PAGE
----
The University of Michigan has been gathering data on consumer sentiment for 60 years, with a new Consumer Sentiment Index released monthly. The questions included in the survey look like the following, when they are asked by the University of Michigan on the telephone:
Now we see these same questions showing up on the Do-It-Yourself research tool, Google Consumer Surveys (#gsurveys). Do you think these (fundamentally identical) questions are being fielded by someone who wants to replace the University of Michigan as the nation’s official arbiter of Consumer Sentiment? Do you think these questions are being fielded by the University of Michigan, so web results can be compared to the University’s own telephone results? Or do you think the questions are being asked for some other reasons? Here’s what’s appearing now on the Google Consumer Surveys tool:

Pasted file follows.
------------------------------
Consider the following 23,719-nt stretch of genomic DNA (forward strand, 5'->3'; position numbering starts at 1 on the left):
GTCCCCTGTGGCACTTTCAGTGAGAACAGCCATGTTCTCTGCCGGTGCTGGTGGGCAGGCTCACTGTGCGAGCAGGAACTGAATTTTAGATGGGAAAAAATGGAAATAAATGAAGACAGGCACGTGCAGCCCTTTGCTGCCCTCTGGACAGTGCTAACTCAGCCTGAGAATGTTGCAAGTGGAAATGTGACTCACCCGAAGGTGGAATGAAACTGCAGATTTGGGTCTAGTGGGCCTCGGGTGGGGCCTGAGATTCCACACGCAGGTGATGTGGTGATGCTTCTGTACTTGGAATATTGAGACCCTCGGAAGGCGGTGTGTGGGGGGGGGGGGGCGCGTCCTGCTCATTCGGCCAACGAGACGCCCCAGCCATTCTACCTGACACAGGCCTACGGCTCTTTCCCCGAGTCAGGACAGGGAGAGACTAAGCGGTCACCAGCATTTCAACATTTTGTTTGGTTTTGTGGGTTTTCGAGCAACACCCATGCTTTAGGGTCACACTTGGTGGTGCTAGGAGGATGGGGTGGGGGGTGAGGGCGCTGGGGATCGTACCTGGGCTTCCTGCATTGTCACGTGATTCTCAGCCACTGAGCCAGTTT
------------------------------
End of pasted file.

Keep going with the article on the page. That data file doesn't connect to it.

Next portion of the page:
The beauty of what the University of Michigan does is that it hasn’t changed in 60 years, making it possible to create a graph like the following, which goes back to 1952.
The Consumer Sentiment Index (on which the above graph is drawn) is based on the answers to a number of questions, and is calculated using a formula. But even the answers to single questions within the questionnaire have unique value. Consider this question, which is appearing on Google Consumer Surveys now …
Here is how the residents of New Hampshire have answered that same question on 30 separate occasions, over a period of 8 years, as measured by the Granite State Poll, conducted by University of New Hampshire Survey Center.
When do you think fundamental public policy measurements, such as the University of Michigan Consumer Sentiment Index, will switch from telephone (as the way in which the data are gathered) to Internet? Will that happen in the next 12 months? In the next 24 months? In the next 36 months? Will it take longer than that? Or will it never happen?
Could a DIY tool such as Google Consumer Surveys ever produce meaningful data on this topic? Or is any data produced by Google Consumer Surveys inherently suspect, no matter how many ongoing refinements Google makes to the tool?